I have to admit, I’d probably have put the painted dog higher up my ‘must-see’ list for my last summer holiday to South Africa if I had known a bit more about them. The big 5 (lion, rhino, leopard, elephant and buffalo) steal the lime light from the other safari wildlife but in the case of the African wild dog, the lions had better watch out, I think this ‘sub 5’ star steals the show.
This is one of many reasons I am so pleased that it has been chosen as one of the species for the latest BBC Natural History series ‘Dynasties’ and am looking forward to it’s airing in a few weeks time.
So, given that I knew so little about them just a few months ago, what has changed? In short, all it took was an introduction. Driving through one of their few strongholds, Kruger NP, the burst of tan and black suddenly visible against the dirt track was as unexpected as it was welcome. African wild dog! Painted wolf! Hunting dog! A multitude of names to describe this tortoiseshell-esque canid, for it is indeed a dog and not a wolf. With a population size of around 400 in Kruger this was a lucky sighting. The meeting was all too brief but it left a lasting impression and a thirst to find out more – the thirty odd words in my ‘travel sized’ field guide couldn’t tell me enough.
Helpfully, the November issue of BBC Wildlife magazine has a great feature on these fantastic beasts, though it paints a far from rosy picture – these are feisty, tenacious and relentless hunters that make you glad you weren’t born an impala…
But mostly, I’m pleased to see this animal in the spotlight because its very hard to have empathy for an animal which you know nothing about. In the not too distant past this dog was reviled with a bounty on its pretty painted head. They represent a largely irrelevant threat to farming livelihoods with the ineffective bounty being little more than slander against the dog, but like many human vs predator debates, it is a politically charged topic (see badgers and raptors in the U.K.) The name, African Hunting Dog derives from this historic misconception and is one reason why the rename is a timely change.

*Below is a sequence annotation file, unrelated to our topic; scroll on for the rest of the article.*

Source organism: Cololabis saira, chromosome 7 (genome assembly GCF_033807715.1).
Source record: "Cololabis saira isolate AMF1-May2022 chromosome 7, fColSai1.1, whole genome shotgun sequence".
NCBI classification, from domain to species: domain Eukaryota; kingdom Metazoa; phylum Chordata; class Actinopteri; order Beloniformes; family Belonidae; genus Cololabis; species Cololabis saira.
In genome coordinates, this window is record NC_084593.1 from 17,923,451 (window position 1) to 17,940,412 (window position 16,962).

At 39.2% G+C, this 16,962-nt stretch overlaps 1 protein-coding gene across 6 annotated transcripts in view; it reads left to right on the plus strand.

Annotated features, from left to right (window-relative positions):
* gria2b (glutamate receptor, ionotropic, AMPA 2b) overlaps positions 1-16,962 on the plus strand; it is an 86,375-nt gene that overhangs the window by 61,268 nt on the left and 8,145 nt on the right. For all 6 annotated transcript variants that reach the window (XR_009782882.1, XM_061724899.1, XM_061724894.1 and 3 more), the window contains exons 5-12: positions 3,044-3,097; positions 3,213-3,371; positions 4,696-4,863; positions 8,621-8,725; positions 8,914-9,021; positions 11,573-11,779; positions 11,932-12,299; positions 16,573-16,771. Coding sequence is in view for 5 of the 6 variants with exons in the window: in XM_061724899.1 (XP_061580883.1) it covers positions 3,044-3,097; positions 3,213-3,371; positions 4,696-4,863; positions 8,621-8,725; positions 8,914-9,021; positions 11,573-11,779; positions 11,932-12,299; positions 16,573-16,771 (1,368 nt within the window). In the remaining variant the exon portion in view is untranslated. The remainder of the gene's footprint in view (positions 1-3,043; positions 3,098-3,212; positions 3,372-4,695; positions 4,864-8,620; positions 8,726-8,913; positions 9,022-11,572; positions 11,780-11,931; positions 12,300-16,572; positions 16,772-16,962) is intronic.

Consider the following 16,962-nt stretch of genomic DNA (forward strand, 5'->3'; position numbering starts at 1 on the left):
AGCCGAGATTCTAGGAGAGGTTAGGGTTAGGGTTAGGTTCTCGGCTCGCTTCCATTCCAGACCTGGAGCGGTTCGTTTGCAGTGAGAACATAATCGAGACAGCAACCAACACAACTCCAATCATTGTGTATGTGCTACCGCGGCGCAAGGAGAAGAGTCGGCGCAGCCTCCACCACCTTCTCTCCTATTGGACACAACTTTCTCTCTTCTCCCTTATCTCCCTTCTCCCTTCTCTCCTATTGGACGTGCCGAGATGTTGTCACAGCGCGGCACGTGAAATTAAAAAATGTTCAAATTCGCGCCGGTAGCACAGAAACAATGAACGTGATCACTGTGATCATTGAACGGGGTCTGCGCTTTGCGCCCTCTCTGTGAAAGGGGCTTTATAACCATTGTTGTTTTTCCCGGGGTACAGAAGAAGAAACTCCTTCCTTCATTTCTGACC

With fewer than 1,500 breeding individuals estimated to be left in the wild, the painted dog is classified as endangered, and its population is still decreasing. The reasons for the decline are crushingly common – habitat fragmentation, persecution and disease. This unholy trinity dogs many a species but that doesn’t mean we are any closer to an effective answer. Conservation programmes, education and retraining, support for wildlife tourism, agricultural advice and grants to support sustainable agricultural methods are part of the solution, but effective change needs political will and the buy in from those who live alongside these animals – something that takes time and persistence. Time that, sadly, the painted wolf is running out of.
But there is room for hope. Last year’s Natural History Unit blockbuster – Blue Planet 2 shone an uncompromising light on the massive plastic elephant in the room and has resulted in some genuinely unexpected movement in corporate and political arenas as well as awakening a real passion in the hearts and homes of many. I hope that the ‘Blue Planet 2 effect’ can weave it’s magic once more.